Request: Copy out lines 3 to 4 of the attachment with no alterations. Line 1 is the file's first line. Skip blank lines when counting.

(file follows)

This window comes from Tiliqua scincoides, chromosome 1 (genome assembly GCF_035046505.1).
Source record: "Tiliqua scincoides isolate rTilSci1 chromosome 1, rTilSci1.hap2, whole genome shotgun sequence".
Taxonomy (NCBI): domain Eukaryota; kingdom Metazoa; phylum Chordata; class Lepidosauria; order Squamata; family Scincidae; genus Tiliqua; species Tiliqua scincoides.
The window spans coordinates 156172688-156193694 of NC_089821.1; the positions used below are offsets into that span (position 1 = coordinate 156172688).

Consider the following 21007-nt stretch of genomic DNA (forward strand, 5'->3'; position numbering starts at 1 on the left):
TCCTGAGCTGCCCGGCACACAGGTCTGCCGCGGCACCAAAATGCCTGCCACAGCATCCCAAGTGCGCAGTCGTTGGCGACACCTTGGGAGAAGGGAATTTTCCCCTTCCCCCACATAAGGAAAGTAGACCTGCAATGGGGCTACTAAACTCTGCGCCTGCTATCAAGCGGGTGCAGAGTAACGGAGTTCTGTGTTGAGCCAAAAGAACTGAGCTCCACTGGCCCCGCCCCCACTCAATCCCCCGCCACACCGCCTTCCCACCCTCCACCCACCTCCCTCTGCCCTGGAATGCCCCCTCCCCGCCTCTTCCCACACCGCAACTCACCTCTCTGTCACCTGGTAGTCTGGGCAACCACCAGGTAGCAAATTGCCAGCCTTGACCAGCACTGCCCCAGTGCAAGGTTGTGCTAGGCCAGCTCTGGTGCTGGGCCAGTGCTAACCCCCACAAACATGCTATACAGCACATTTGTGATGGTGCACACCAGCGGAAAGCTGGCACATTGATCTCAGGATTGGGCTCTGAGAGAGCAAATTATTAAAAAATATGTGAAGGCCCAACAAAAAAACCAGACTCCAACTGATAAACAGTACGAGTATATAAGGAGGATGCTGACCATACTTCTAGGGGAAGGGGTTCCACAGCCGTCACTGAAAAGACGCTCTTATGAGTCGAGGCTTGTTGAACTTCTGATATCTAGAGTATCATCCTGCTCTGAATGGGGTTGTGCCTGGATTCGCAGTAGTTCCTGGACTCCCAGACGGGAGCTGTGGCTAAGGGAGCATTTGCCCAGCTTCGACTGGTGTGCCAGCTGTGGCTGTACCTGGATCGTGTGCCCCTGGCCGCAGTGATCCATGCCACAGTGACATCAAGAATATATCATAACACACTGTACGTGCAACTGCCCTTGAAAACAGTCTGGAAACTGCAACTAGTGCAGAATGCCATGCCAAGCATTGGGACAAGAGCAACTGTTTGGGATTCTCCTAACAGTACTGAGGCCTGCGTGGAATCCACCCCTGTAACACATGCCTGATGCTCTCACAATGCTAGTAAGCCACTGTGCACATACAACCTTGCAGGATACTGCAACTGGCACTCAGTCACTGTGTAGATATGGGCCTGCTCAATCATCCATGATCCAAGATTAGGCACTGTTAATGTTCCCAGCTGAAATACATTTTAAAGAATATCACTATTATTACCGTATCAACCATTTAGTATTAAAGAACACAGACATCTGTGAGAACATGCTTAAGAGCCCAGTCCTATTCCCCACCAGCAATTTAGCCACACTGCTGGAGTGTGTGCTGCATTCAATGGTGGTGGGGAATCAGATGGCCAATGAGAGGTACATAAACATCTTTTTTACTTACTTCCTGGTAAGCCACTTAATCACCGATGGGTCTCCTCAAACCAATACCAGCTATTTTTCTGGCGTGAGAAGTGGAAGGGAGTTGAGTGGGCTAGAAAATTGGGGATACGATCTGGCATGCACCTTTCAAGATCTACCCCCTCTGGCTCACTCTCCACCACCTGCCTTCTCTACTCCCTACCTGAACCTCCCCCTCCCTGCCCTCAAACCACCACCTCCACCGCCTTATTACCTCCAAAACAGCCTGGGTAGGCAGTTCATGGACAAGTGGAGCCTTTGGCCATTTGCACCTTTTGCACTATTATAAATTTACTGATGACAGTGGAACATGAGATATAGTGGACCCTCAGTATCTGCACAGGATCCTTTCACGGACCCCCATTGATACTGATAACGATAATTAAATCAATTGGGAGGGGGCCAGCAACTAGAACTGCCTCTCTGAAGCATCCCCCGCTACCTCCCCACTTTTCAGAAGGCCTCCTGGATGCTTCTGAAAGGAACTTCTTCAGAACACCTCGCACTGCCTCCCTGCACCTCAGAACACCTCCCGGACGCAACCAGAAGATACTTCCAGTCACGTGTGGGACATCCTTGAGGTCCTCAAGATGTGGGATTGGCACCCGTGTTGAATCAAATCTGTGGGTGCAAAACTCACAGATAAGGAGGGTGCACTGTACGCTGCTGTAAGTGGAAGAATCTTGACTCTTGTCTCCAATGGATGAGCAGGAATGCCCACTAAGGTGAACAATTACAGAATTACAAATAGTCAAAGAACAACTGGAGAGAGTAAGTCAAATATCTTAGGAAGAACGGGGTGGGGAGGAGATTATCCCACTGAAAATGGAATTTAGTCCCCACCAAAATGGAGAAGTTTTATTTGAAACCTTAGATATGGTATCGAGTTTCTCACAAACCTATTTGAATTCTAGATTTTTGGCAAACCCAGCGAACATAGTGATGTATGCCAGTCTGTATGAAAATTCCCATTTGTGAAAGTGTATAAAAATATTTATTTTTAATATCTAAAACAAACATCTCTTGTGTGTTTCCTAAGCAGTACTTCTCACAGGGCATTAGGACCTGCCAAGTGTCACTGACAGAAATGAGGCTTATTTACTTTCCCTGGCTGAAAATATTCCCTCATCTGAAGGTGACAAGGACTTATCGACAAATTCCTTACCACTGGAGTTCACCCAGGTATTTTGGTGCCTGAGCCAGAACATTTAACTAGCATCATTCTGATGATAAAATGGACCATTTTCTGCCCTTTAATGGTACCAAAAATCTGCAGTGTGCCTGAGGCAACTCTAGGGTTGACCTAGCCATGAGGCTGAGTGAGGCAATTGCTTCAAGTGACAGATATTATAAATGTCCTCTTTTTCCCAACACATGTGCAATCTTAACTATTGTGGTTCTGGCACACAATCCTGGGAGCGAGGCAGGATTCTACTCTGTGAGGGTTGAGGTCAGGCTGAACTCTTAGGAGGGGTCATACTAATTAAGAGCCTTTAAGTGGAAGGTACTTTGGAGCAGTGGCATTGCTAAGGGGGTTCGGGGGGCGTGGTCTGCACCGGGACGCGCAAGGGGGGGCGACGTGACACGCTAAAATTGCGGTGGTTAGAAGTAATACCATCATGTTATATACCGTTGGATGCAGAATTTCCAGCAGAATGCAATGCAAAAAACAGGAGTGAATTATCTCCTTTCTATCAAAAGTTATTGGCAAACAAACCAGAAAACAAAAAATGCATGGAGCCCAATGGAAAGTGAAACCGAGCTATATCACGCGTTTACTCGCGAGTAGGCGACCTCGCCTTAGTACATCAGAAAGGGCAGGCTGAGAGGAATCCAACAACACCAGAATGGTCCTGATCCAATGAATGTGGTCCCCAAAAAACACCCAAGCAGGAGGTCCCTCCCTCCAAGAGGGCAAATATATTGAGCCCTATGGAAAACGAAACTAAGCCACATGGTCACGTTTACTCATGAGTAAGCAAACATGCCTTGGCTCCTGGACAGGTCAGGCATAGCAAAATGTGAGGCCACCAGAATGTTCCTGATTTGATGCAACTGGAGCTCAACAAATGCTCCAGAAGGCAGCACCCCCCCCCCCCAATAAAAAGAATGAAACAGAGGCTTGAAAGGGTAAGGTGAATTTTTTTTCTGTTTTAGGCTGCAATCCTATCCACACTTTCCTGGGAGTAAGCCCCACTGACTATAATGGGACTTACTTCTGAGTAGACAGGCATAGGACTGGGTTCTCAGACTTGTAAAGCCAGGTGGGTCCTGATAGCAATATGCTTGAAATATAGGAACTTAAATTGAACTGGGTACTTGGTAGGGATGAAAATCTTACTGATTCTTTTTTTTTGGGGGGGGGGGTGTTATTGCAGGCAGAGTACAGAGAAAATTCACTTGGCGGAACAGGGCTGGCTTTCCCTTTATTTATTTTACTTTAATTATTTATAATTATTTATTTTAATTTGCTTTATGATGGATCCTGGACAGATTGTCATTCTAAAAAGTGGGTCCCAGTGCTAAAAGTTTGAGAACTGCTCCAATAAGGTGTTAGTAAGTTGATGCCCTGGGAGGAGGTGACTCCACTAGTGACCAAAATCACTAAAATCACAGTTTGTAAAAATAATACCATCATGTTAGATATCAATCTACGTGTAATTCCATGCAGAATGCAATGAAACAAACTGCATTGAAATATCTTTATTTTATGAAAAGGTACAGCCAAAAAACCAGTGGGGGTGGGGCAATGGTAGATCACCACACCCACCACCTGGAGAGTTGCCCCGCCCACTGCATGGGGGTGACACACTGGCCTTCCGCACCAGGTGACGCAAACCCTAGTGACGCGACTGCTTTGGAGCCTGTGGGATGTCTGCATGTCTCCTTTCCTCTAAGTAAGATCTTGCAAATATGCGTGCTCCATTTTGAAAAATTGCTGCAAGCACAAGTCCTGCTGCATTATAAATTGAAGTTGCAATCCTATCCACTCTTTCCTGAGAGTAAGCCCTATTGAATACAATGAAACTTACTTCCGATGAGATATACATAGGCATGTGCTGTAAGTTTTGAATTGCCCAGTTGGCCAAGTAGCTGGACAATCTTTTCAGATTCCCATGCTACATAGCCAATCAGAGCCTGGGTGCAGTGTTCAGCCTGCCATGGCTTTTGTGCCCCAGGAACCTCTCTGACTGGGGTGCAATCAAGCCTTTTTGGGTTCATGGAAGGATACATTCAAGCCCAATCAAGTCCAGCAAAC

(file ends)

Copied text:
Taxonomy (NCBI): domain Eukaryota; kingdom Metazoa; phylum Chordata; class Lepidosauria; order Squamata; family Scincidae; genus Tiliqua; species Tiliqua scincoides.
The window spans coordinates 156172688-156193694 of NC_089821.1; the positions used below are offsets into that span (position 1 = coordinate 156172688).